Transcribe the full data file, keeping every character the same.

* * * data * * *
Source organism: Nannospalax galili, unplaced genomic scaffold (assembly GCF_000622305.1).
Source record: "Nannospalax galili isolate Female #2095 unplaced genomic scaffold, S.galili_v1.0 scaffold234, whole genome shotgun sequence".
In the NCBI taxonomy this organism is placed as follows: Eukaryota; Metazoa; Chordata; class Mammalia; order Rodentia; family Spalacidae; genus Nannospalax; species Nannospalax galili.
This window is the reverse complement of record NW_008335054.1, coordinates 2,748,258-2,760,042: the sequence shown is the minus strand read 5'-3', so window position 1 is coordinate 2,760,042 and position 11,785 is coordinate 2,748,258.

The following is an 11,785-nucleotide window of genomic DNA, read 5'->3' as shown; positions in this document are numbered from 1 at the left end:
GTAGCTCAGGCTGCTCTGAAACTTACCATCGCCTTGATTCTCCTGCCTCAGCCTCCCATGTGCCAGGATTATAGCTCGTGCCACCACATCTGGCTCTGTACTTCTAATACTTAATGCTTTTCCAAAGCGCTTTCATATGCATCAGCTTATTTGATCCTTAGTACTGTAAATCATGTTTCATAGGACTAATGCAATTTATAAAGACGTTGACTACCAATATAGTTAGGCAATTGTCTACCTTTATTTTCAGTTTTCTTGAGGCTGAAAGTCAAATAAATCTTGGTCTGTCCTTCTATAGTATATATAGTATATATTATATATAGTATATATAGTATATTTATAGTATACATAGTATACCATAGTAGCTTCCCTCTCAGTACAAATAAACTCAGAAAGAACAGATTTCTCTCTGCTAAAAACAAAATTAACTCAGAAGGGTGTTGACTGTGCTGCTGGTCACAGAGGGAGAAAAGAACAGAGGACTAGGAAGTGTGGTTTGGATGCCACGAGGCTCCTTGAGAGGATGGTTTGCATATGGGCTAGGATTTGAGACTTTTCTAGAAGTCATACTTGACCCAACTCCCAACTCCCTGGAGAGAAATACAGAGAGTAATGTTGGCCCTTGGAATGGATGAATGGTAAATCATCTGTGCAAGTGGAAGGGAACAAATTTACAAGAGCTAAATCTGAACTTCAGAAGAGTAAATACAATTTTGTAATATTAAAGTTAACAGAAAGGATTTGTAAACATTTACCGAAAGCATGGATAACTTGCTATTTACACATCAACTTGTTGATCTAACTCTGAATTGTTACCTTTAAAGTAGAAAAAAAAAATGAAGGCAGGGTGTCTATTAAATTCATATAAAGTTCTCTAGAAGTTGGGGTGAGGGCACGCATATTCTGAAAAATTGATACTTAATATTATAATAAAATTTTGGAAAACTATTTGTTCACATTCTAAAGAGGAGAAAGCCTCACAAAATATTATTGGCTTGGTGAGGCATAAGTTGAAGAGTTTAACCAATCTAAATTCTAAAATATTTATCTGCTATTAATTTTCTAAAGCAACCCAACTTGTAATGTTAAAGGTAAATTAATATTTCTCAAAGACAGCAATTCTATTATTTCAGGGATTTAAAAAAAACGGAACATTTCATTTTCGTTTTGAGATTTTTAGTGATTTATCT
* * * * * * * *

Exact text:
Source organism: Nannospalax galili, unplaced genomic scaffold (assembly GCF_000622305.1).
Source record: "Nannospalax galili isolate Female #2095 unplaced genomic scaffold, S.galili_v1.0 scaffold234, whole genome shotgun sequence".
In the NCBI taxonomy this organism is placed as follows: Eukaryota; Metazoa; Chordata; class Mammalia; order Rodentia; family Spalacidae; genus Nannospalax; species Nannospalax galili.
This window is the reverse complement of record NW_008335054.1, coordinates 2,748,258-2,760,042: the sequence shown is the minus strand read 5'-3', so window position 1 is coordinate 2,760,042 and position 11,785 is coordinate 2,748,258.

The following is an 11,785-nucleotide window of genomic DNA, read 5'->3' as shown; positions in this document are numbered from 1 at the left end:
GTAGCTCAGGCTGCTCTGAAACTTACCATCGCCTTGATTCTCCTGCCTCAGCCTCCCATGTGCCAGGATTATAGCTCGTGCCACCACATCTGGCTCTGTACTTCTAATACTTAATGCTTTTCCAAAGCGCTTTCATATGCATCAGCTTATTTGATCCTTAGTACTGTAAATCATGTTTCATAGGACTAATGCAATTTATAAAGACGTTGACTACCAATATAGTTAGGCAATTGTCTACCTTTATTTTCAGTTTTCTTGAGGCTGAAAGTCAAATAAATCTTGGTCTGTCCTTCTATAGTATATATAGTATATATTATATATAGTATATATAGTATATTTATAGTATACATAGTATACCATAGTAGCTTCCCTCTCAGTACAAATAAACTCAGAAAGAACAGATTTCTCTCTGCTAAAAACAAAATTAACTCAGAAGGGTGTTGACTGTGCTGCTGGTCACAGAGGGAGAAAAGAACAGAGGACTAGGAAGTGTGGTTTGGATGCCACGAGGCTCCTTGAGAGGATGGTTTGCATATGGGCTAGGATTTGAGACTTTTCTAGAAGTCATACTTGACCCAACTCCCAACTCCCTGGAGAGAAATACAGAGAGTAATGTTGGCCCTTGGAATGGATGAATGGTAAATCATCTGTGCAAGTGGAAGGGAACAAATTTACAAGAGCTAAATCTGAACTTCAGAAGAGTAAATACAATTTTGTAATATTAAAGTTAACAGAAAGGATTTGTAAACATTTACCGAAAGCATGGATAACTTGCTATTTACACATCAACTTGTTGATCTAACTCTGAATTGTTACCTTTAAAGTAGAAAAAAAAAATGAAGGCAGGGTGTCTATTAAATTCATATAAAGTTCTCTAGAAGTTGGGGTGAGGGCACGCATATTCTGAAAAATTGATACTTAATATTATAATAAAATTTTGGAAAACTATTTGTTCACATTCTAAAGAGGAGAAAGCCTCACAAAATATTATTGGCTTGGTGAGGCATAAGTTGAAGAGTTTAACCAATCTAAATTCTAAAATATTTATCTGCTATTAATTTTCTAAAGCAACCCAACTTGTAATGTTAAAGGTAAATTAATATTTCTCAAAGACAGCAATTCTATTATTTCAGGGATTTAAAAAAAACGGAACATTTCATTTTCGTTTTGAGATTTTTAGTGATTTATCT